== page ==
Motivation in the classroom The quest for knowledge is a lifelong


The quest for knowledge is a lifelong objective for many people. Being motivated to learn, for some students, may come naturally while other students may need inspiration and special challenges to stay focused. As an instructor, we can do many things to motivate our students. Some things that may factor into motivation include the needs of the student and their desire to learn, organization of the classroom, involvement of the students, and instructor's enthusiasm.

Why do students want to learn' In most cultures, young students go to school because they have a need to learn and it is the natural path that is laid out for them. For adult students the needs vary. According to an article on What Motivates People to learn, adult needs include 'Goal Oriented (persuing identified objectives), Learning Oriented (learning for the love of it), and Activity Oriented (learning for reasons unconnected with the program or content)'. Needs can often motivate the desire to learn. Adult learners are likely to be more motivated because they have made the conscious decision to participate in the learning process.

Another motivating factor is organization in the classroom. According to an article on Classroom Environment: The Physical Environment, 'Warm, well-run classrooms begin with the room´s physical layout ' the arrangement of desks and working space, the attractiveness and appeal of bulletin boards, the storage of materials and supplies.' The physical environment is a reflection of the teacher and can be used to motivate students. When students are comfortable in their environment they will have a better learning experience.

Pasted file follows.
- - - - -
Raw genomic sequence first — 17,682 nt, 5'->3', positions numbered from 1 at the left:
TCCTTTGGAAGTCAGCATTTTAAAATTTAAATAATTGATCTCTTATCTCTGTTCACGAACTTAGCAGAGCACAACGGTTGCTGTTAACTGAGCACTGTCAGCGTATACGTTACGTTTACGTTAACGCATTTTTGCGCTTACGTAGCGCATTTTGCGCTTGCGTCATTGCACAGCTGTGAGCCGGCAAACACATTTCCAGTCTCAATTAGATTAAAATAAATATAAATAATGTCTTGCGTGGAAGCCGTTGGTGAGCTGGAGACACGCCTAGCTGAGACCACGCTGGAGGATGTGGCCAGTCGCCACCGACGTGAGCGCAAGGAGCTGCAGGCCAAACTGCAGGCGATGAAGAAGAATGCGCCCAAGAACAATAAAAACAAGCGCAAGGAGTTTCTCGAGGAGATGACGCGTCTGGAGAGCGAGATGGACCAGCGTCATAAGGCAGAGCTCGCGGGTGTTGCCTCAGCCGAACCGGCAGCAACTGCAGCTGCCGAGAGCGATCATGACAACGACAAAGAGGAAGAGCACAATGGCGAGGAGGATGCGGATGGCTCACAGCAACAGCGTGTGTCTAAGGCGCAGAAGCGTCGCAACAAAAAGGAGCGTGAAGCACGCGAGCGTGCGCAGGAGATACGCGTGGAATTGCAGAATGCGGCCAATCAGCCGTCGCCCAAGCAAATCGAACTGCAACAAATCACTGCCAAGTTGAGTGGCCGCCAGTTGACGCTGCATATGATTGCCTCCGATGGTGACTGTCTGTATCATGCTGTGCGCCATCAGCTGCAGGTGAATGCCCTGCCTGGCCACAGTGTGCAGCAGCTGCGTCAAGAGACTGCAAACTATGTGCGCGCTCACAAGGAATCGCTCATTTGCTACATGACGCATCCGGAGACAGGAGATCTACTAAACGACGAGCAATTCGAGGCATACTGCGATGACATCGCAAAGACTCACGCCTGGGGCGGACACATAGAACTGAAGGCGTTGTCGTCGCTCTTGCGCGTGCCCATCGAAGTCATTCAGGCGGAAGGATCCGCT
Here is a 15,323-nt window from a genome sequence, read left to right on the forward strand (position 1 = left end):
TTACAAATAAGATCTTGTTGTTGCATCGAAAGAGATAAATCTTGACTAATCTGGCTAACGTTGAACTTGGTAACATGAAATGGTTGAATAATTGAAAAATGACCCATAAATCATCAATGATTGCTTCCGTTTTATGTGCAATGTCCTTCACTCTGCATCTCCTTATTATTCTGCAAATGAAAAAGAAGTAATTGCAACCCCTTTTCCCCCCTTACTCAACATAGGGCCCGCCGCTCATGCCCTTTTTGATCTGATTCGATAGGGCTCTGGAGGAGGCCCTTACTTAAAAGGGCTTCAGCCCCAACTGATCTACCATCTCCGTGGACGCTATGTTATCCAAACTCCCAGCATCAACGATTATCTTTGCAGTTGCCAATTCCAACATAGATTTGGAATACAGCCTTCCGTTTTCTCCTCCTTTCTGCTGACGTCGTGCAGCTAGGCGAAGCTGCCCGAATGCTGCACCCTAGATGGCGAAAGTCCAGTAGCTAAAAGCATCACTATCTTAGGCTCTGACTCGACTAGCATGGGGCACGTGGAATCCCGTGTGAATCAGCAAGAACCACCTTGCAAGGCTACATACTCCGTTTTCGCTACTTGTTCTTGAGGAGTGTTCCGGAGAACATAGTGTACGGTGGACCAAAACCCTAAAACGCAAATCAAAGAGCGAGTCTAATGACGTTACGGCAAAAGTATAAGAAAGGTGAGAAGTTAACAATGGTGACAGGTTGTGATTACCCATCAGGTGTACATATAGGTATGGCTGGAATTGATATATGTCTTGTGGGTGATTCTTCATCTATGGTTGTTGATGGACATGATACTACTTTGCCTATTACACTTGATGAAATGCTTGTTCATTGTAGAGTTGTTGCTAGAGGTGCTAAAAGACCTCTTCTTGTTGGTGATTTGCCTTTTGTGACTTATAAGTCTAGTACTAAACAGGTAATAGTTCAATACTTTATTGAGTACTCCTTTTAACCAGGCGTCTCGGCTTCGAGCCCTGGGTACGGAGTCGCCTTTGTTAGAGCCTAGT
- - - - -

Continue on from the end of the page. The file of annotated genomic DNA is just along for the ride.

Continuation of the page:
According to an article on Ideas for Motivating Students, 'One of the major keys to motivation is the active involvement of students in their own learning. Standing in front of them and lecturing to them (at them') is thus a relatively poor method of teaching. It is better to get students involved in activities, group problem solving exercises, helping to decide what to do and the best way to do it, helping the teacher, working with each other, or in some other way getting physically involved in the lesson.' A reward of practicing this style of teaching is that students often bring knowledge of their own to the class and it helps to keep the lessons interesting.

As an instructor, we can motivate our students with our own enthusiasm for the lessons we are teaching. According to Robert Harris, 'if you can make something fun, exciting, happy, loving, or perhaps even a bit frightening, students will learn more readily and the learning will last much longer.' Instructors who take a unique approach to teaching and present lessons that are fun and exciting will do a great justice in making lasting impressions on their students.

Because there are such a variety of students, each with their own set of needs and abilities, no single method of motivation can be considered the answer for all students. Understanding that all individuals are unique and remaining open to adapt to the needs of individuals, an instructor will be better prepared to motivate students to achieve their goals.

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